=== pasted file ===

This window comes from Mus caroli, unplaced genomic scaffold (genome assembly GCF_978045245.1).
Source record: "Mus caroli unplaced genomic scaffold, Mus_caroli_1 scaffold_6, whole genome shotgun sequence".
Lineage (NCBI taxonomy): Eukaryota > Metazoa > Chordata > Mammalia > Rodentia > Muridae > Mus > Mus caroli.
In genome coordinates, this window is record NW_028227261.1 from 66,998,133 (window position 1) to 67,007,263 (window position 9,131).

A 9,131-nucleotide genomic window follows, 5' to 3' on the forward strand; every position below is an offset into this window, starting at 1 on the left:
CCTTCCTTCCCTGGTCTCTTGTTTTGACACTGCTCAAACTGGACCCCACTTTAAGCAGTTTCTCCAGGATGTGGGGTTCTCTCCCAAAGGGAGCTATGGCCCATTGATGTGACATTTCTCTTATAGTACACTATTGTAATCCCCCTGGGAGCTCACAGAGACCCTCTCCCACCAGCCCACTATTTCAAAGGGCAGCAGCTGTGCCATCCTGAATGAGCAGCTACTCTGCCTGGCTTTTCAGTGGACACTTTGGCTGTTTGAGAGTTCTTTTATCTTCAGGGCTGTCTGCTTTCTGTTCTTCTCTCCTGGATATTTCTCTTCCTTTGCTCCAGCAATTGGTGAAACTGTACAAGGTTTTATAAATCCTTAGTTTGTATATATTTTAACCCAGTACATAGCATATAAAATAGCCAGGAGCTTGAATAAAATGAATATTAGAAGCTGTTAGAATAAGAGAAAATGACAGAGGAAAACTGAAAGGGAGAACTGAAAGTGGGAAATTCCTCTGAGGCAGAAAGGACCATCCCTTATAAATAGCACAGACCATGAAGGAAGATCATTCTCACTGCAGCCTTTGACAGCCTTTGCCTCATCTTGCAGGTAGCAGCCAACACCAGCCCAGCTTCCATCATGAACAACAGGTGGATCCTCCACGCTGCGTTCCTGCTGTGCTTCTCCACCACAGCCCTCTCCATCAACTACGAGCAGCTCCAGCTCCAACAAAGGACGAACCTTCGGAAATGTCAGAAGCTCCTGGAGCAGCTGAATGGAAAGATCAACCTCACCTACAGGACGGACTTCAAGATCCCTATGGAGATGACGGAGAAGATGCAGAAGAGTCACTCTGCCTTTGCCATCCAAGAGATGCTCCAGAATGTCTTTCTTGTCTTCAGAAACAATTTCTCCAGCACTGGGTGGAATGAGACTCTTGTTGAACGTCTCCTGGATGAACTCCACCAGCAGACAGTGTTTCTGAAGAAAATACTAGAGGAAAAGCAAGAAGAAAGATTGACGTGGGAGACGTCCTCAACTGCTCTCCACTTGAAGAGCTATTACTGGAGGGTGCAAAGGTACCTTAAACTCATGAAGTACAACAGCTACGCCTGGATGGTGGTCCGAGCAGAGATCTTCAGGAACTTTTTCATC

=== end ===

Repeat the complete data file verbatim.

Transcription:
This window comes from Mus caroli, unplaced genomic scaffold (genome assembly GCF_978045245.1).
Source record: "Mus caroli unplaced genomic scaffold, Mus_caroli_1 scaffold_6, whole genome shotgun sequence".
Lineage (NCBI taxonomy): Eukaryota > Metazoa > Chordata > Mammalia > Rodentia > Muridae > Mus > Mus caroli.
In genome coordinates, this window is record NW_028227261.1 from 66,998,133 (window position 1) to 67,007,263 (window position 9,131).

A 9,131-nucleotide genomic window follows, 5' to 3' on the forward strand; every position below is an offset into this window, starting at 1 on the left:
CCTTCCTTCCCTGGTCTCTTGTTTTGACACTGCTCAAACTGGACCCCACTTTAAGCAGTTTCTCCAGGATGTGGGGTTCTCTCCCAAAGGGAGCTATGGCCCATTGATGTGACATTTCTCTTATAGTACACTATTGTAATCCCCCTGGGAGCTCACAGAGACCCTCTCCCACCAGCCCACTATTTCAAAGGGCAGCAGCTGTGCCATCCTGAATGAGCAGCTACTCTGCCTGGCTTTTCAGTGGACACTTTGGCTGTTTGAGAGTTCTTTTATCTTCAGGGCTGTCTGCTTTCTGTTCTTCTCTCCTGGATATTTCTCTTCCTTTGCTCCAGCAATTGGTGAAACTGTACAAGGTTTTATAAATCCTTAGTTTGTATATATTTTAACCCAGTACATAGCATATAAAATAGCCAGGAGCTTGAATAAAATGAATATTAGAAGCTGTTAGAATAAGAGAAAATGACAGAGGAAAACTGAAAGGGAGAACTGAAAGTGGGAAATTCCTCTGAGGCAGAAAGGACCATCCCTTATAAATAGCACAGACCATGAAGGAAGATCATTCTCACTGCAGCCTTTGACAGCCTTTGCCTCATCTTGCAGGTAGCAGCCAACACCAGCCCAGCTTCCATCATGAACAACAGGTGGATCCTCCACGCTGCGTTCCTGCTGTGCTTCTCCACCACAGCCCTCTCCATCAACTACGAGCAGCTCCAGCTCCAACAAAGGACGAACCTTCGGAAATGTCAGAAGCTCCTGGAGCAGCTGAATGGAAAGATCAACCTCACCTACAGGACGGACTTCAAGATCCCTATGGAGATGACGGAGAAGATGCAGAAGAGTCACTCTGCCTTTGCCATCCAAGAGATGCTCCAGAATGTCTTTCTTGTCTTCAGAAACAATTTCTCCAGCACTGGGTGGAATGAGACTCTTGTTGAACGTCTCCTGGATGAACTCCACCAGCAGACAGTGTTTCTGAAGAAAATACTAGAGGAAAAGCAAGAAGAAAGATTGACGTGGGAGACGTCCTCAACTGCTCTCCACTTGAAGAGCTATTACTGGAGGGTGCAAAGGTACCTTAAACTCATGAAGTACAACAGCTACGCCTGGATGGTGGTCCGAGCAGAGATCTTCAGGAACTTTTTCATC